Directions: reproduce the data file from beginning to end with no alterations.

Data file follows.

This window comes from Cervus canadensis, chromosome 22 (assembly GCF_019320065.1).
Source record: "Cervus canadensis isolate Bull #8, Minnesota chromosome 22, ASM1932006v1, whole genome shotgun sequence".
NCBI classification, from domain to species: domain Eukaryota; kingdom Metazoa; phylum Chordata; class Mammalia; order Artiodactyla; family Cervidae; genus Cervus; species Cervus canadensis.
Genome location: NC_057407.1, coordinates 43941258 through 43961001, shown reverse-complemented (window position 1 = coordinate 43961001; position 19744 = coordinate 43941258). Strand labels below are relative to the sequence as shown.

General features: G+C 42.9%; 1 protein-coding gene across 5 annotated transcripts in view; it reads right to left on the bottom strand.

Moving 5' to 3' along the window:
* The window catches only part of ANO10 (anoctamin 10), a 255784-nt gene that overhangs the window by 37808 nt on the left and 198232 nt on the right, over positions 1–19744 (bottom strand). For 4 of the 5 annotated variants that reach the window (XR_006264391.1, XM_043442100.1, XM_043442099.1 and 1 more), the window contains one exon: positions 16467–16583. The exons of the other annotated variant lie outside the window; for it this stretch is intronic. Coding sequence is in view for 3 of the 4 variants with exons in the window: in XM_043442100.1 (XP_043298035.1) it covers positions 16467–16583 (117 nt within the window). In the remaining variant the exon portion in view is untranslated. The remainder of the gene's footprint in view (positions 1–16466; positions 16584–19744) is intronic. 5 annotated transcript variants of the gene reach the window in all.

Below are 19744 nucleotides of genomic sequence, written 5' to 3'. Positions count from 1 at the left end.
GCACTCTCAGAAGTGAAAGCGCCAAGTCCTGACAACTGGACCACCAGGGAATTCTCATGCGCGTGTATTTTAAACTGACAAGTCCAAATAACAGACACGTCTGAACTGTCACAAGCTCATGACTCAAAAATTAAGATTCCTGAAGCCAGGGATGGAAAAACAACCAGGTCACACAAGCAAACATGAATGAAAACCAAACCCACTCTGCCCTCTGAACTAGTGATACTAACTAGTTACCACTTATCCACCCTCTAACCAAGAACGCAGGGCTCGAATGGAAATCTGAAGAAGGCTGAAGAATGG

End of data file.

This window comes from Cervus canadensis, chromosome 22 (assembly GCF_019320065.1).
Source record: "Cervus canadensis isolate Bull #8, Minnesota chromosome 22, ASM1932006v1, whole genome shotgun sequence".
NCBI classification, from domain to species: domain Eukaryota; kingdom Metazoa; phylum Chordata; class Mammalia; order Artiodactyla; family Cervidae; genus Cervus; species Cervus canadensis.
Genome location: NC_057407.1, coordinates 43941258 through 43961001, shown reverse-complemented (window position 1 = coordinate 43961001; position 19744 = coordinate 43941258). Strand labels below are relative to the sequence as shown.

General features: G+C 42.9%; 1 protein-coding gene across 5 annotated transcripts in view; it reads right to left on the bottom strand.

Moving 5' to 3' along the window:
* The window catches only part of ANO10 (anoctamin 10), a 255784-nt gene that overhangs the window by 37808 nt on the left and 198232 nt on the right, over positions 1–19744 (bottom strand). For 4 of the 5 annotated variants that reach the window (XR_006264391.1, XM_043442100.1, XM_043442099.1 and 1 more), the window contains one exon: positions 16467–16583. The exons of the other annotated variant lie outside the window; for it this stretch is intronic. Coding sequence is in view for 3 of the 4 variants with exons in the window: in XM_043442100.1 (XP_043298035.1) it covers positions 16467–16583 (117 nt within the window). In the remaining variant the exon portion in view is untranslated. The remainder of the gene's footprint in view (positions 1–16466; positions 16584–19744) is intronic. 5 annotated transcript variants of the gene reach the window in all.

Below are 19744 nucleotides of genomic sequence, written 5' to 3'. Positions count from 1 at the left end.
GCACTCTCAGAAGTGAAAGCGCCAAGTCCTGACAACTGGACCACCAGGGAATTCTCATGCGCGTGTATTTTAAACTGACAAGTCCAAATAACAGACACGTCTGAACTGTCACAAGCTCATGACTCAAAAATTAAGATTCCTGAAGCCAGGGATGGAAAAACAACCAGGTCACACAAGCAAACATGAATGAAAACCAAACCCACTCTGCCCTCTGAACTAGTGATACTAACTAGTTACCACTTATCCACCCTCTAACCAAGAACGCAGGGCTCGAATGGAAATCTGAAGAAGGCTGAAGAATGG